Wednesday, July 30, 2014

Arizona wolf pups thrive in New Mexico pack

BACK STORY:

6 Mexican wolves released into Gila Wilderness
Thursday, July 24, 2014
ALBUQUERQUE, N.M. (AP) — Six Mexican wolves were released Tuesday into the Gila Wilderness as part of its 15-year-effort to reintroduce the endangered predator to the Southwest, U.S. Fish and Wildlife Service officials announced. According to the agency, the wolves were driven from the wolf sanctuary in Sevilleta to the Gila Cliff Dwellings on Monday night, then packed into the wilderness for release.
The female wolf is one who was recaptured in May after becoming separated from her mate and having six pups with no wildlife experience, officials said.

Two of the pups were put with another pair of wolves that had a smaller litter and more rearing experience. At the sanctuary, the mother and her four remaining pups were reintroduced to a former mate, who officials say adopted the pups as his own.

January numbers show that there were 83 Mexican wolves — 46 in New Mexico and 37 in Arizona — in the wild.

Michael Robinson of the Center for Biological Diversity said he was happy that wolves were being released into the wild but still had concerns that they were coming from only five breeding pairs.
"There's a lot of inbreeding going on and we are seeing smaller litters of pups," he said.

On Thursday, the U.S. Fish and Wildlife Service also announced a proposal aimed at the release of captive-bred wolves into new areas of New Mexico and parts of Arizona. The move, which is subject to 60 days of public comment, would expand areas where Mexican wolves can be released and disperse, allowing them to roam from the Mexican border to Interstate 40.

"Over the last 16 years, we have learned much about managing a wild population of Mexican wolves," Southwest Regional Director Ben Tuggle said. "And it is clear that the current rule does not provide the clarity or the flexibility needed to effectively manage the experimental population in a working landscape."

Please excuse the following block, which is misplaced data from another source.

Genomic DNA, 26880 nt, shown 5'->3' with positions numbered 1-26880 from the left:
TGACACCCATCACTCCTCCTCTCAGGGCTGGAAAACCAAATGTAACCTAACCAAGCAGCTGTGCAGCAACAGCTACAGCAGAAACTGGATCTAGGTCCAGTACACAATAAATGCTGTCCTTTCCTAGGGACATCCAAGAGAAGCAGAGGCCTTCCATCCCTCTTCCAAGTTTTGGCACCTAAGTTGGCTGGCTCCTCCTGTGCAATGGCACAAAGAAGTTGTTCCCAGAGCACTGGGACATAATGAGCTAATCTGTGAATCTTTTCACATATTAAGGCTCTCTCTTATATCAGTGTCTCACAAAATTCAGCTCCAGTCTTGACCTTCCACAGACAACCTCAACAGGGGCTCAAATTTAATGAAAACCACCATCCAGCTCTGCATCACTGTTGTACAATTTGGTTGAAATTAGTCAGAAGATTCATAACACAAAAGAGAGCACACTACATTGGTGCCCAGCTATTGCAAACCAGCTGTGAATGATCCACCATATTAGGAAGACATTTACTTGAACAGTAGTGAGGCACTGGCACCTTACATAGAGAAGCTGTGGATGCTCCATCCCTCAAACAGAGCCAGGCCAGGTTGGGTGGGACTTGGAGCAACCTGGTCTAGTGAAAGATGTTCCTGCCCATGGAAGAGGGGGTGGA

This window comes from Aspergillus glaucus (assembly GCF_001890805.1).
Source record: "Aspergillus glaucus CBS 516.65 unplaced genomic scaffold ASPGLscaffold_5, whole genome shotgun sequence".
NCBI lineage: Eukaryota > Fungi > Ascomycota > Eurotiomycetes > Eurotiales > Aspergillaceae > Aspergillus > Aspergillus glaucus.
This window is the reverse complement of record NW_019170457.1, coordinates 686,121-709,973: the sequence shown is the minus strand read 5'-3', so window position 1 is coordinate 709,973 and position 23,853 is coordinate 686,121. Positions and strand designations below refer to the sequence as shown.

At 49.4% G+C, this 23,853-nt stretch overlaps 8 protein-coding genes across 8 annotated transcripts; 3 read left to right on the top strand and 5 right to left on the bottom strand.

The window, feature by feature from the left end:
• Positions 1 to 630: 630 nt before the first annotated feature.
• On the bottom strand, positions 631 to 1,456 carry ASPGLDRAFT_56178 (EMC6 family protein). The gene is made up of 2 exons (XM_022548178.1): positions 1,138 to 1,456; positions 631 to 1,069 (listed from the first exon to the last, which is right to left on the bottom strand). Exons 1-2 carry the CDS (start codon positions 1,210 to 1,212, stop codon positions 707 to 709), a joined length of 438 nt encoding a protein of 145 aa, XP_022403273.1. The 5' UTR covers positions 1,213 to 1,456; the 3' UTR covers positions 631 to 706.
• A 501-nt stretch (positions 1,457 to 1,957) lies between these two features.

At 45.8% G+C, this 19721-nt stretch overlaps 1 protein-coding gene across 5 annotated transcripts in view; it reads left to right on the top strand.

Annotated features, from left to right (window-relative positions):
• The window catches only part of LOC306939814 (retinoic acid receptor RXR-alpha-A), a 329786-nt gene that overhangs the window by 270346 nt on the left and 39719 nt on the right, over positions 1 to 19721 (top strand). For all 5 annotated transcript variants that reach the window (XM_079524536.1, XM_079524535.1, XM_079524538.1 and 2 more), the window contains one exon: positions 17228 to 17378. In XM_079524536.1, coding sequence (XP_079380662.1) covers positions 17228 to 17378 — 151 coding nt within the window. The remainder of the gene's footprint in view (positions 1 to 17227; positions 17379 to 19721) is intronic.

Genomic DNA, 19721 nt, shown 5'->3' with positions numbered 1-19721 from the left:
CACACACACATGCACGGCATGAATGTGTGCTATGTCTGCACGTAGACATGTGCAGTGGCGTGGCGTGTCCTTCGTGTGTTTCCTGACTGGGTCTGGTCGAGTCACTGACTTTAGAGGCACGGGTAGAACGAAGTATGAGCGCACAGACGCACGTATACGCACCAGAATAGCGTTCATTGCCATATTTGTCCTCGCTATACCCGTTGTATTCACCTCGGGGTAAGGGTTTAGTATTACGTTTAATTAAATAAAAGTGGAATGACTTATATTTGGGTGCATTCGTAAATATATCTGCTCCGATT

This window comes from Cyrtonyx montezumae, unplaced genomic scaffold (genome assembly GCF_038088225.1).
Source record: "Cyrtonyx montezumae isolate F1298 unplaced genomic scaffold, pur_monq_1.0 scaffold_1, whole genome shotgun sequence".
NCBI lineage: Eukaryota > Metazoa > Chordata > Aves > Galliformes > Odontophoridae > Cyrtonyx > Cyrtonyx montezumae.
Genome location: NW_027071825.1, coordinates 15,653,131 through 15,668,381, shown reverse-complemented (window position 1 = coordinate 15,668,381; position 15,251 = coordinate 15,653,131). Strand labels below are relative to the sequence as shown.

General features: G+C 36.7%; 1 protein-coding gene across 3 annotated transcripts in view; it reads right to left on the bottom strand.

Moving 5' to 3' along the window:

Robinson said the center was encouraged that more wolves will be able to roam more widely under the proposals. However, he said the proposed changes also broaden guidelines allowing ranchers to kill Mexican wolves.

"Increasing the authority to kill wolves is disappointing and will further imperil them," he said.

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UPDATE:

Wednesday, July 30, 2014

PHOENIX (AP) — Wildlife managers say two Mexican gray wolf pups from an Arizona pack are thriving with their new family in New Mexico.
Biologists in May transplanted a pair of 2-week old pups born in a large litter to another pack of wolves with a smaller litter and more rearing experience.
Wildlife managers have been troubled by the survival rates of wild-born pups. The goal with cross-fostering is to improve the genetic health of the endangered predators as they are reintroduced to the American Southwest.
The technique has worked with red wolves on the East Coast. This marks the first time it has been tried with Mexican gray wolves.
The Arizona Game and Fish Department said this week that a trail camera photo shows that the pups are alive and doing well.

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